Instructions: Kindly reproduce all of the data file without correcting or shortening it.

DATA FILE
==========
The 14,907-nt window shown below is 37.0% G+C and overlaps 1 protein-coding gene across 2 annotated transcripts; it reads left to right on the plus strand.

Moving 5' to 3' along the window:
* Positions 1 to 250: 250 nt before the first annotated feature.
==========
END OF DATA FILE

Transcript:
The 14,907-nt window shown below is 37.0% G+C and overlaps 1 protein-coding gene across 2 annotated transcripts; it reads left to right on the plus strand.

Moving 5' to 3' along the window:
* Positions 1 to 250: 250 nt before the first annotated feature.